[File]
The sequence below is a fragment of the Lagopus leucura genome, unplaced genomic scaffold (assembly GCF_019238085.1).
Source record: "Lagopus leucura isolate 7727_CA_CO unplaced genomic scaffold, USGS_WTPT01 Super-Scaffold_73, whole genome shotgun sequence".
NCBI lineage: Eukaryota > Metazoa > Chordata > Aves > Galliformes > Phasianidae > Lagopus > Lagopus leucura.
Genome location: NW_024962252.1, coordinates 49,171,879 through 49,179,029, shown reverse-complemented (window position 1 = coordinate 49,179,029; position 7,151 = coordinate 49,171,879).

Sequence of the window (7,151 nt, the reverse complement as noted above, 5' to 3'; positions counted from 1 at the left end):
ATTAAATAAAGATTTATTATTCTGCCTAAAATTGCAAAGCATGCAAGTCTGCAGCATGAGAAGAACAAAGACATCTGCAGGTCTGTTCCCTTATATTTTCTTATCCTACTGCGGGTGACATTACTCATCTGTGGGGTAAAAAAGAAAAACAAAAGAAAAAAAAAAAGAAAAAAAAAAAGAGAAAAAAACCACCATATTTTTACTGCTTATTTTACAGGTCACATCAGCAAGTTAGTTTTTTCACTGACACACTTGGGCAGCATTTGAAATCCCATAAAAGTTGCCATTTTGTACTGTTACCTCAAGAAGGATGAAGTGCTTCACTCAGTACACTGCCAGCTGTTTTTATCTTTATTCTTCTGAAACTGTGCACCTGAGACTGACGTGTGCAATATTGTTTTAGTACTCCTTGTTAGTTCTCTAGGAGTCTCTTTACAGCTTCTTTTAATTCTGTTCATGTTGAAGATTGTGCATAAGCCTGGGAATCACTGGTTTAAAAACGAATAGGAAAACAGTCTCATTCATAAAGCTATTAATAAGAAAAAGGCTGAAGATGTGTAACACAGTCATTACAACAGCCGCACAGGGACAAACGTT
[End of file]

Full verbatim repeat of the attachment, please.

The sequence below is a fragment of the Lagopus leucura genome, unplaced genomic scaffold (assembly GCF_019238085.1).
Source record: "Lagopus leucura isolate 7727_CA_CO unplaced genomic scaffold, USGS_WTPT01 Super-Scaffold_73, whole genome shotgun sequence".
NCBI lineage: Eukaryota > Metazoa > Chordata > Aves > Galliformes > Phasianidae > Lagopus > Lagopus leucura.
Genome location: NW_024962252.1, coordinates 49,171,879 through 49,179,029, shown reverse-complemented (window position 1 = coordinate 49,179,029; position 7,151 = coordinate 49,171,879).

Sequence of the window (7,151 nt, the reverse complement as noted above, 5' to 3'; positions counted from 1 at the left end):
ATTAAATAAAGATTTATTATTCTGCCTAAAATTGCAAAGCATGCAAGTCTGCAGCATGAGAAGAACAAAGACATCTGCAGGTCTGTTCCCTTATATTTTCTTATCCTACTGCGGGTGACATTACTCATCTGTGGGGTAAAAAAGAAAAACAAAAGAAAAAAAAAAAGAAAAAAAAAAAGAGAAAAAAACCACCATATTTTTACTGCTTATTTTACAGGTCACATCAGCAAGTTAGTTTTTTCACTGACACACTTGGGCAGCATTTGAAATCCCATAAAAGTTGCCATTTTGTACTGTTACCTCAAGAAGGATGAAGTGCTTCACTCAGTACACTGCCAGCTGTTTTTATCTTTATTCTTCTGAAACTGTGCACCTGAGACTGACGTGTGCAATATTGTTTTAGTACTCCTTGTTAGTTCTCTAGGAGTCTCTTTACAGCTTCTTTTAATTCTGTTCATGTTGAAGATTGTGCATAAGCCTGGGAATCACTGGTTTAAAAACGAATAGGAAAACAGTCTCATTCATAAAGCTATTAATAAGAAAAAGGCTGAAGATGTGTAACACAGTCATTACAACAGCCGCACAGGGACAAACGTT